The molecular composition of myelin membranes determines their structure and function. Even minute changes to the biochemical balance can have profound consequences for axonal conduction and the synchronicity of neural networks. Hypothesizing that the earliest indication of myelin injury involves changes in the composition and/or polarity of its constituent lipids, we developed a sensitive spectroscopic technique for defining the chemical polarity of myelin lipids in fixed frozen tissue sections from rodent and human. The method uses a simple staining procedure involving the lipophilic dye Nile Red, whose fluorescence spectrum varies according to the chemical polarity of the microenvironment into which the dye embeds. Nile Red spectroscopy identified histologically intact yet biochemically altered myelin in prelesioned tissues, including mouse white matter following subdemyelinating cuprizone intoxication, as well as normal-appearing white matter in multiple sclerosis brain. Nile Red spectroscopy offers a relatively simple yet highly sensitive technique for detecting subtle myelin changes.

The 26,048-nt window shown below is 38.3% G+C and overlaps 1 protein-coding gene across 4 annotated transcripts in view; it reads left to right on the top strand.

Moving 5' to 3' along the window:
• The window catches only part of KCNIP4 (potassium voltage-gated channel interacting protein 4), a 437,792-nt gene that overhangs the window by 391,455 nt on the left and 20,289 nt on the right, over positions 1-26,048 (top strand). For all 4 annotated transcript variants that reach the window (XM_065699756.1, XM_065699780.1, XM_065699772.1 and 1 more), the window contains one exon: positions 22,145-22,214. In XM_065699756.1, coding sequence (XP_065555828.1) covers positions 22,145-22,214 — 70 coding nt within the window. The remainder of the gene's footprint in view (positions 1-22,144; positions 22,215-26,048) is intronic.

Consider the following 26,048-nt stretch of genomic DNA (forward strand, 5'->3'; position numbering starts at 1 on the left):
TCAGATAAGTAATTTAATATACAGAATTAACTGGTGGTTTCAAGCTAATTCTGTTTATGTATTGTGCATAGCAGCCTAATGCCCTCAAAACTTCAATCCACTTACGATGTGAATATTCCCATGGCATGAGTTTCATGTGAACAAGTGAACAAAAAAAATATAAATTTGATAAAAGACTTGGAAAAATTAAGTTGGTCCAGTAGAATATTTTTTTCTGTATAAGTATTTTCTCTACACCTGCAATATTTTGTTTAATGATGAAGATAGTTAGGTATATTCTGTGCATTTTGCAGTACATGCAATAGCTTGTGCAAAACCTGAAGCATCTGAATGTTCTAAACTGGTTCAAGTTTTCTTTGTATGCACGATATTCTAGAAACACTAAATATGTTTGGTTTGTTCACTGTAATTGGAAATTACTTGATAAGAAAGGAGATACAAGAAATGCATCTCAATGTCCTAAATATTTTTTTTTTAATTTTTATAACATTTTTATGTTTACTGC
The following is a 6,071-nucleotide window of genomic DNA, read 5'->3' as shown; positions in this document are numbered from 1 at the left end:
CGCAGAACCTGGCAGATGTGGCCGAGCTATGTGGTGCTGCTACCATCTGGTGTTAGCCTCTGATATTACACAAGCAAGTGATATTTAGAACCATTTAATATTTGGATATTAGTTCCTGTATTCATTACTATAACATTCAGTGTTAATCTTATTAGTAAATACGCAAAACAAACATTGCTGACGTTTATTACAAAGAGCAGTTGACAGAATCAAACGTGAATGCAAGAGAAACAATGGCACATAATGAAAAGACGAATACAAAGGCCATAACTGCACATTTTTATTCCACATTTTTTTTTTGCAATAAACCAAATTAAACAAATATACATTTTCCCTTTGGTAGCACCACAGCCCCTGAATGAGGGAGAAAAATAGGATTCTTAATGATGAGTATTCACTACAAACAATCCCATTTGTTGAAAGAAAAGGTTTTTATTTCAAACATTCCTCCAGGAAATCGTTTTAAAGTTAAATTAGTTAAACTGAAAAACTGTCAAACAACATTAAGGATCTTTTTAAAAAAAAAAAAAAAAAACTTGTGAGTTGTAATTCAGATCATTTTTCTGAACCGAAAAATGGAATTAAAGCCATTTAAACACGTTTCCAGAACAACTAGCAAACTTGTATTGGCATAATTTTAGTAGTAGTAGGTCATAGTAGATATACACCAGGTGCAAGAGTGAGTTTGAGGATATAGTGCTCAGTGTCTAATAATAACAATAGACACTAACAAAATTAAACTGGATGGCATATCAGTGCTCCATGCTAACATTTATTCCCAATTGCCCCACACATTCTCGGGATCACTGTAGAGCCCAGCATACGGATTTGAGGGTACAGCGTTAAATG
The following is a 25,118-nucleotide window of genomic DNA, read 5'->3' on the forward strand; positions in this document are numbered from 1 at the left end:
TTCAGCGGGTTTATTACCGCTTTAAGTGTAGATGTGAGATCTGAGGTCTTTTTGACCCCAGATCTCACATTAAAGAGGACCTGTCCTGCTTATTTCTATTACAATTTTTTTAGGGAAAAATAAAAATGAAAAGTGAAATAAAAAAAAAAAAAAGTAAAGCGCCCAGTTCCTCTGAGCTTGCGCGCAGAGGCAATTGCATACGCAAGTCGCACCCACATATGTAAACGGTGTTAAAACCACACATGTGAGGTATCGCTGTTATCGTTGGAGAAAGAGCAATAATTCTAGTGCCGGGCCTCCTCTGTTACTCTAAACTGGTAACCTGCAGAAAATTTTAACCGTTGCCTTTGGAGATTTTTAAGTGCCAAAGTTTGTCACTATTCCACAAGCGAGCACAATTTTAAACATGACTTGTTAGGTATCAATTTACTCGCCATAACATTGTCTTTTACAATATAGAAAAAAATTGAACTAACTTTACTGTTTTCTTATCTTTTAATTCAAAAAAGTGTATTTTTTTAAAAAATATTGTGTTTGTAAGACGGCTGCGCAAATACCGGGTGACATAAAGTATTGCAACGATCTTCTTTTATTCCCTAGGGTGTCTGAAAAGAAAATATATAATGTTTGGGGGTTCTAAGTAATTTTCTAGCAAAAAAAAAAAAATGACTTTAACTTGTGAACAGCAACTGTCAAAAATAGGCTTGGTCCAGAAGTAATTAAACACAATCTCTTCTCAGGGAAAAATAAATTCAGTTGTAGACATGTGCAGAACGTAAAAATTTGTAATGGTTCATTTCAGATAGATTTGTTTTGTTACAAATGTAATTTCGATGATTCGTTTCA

|Journal||Proceedings of the National Academy of Sciences of the United States of America|
|Publication status||Published - 23 Feb 2021|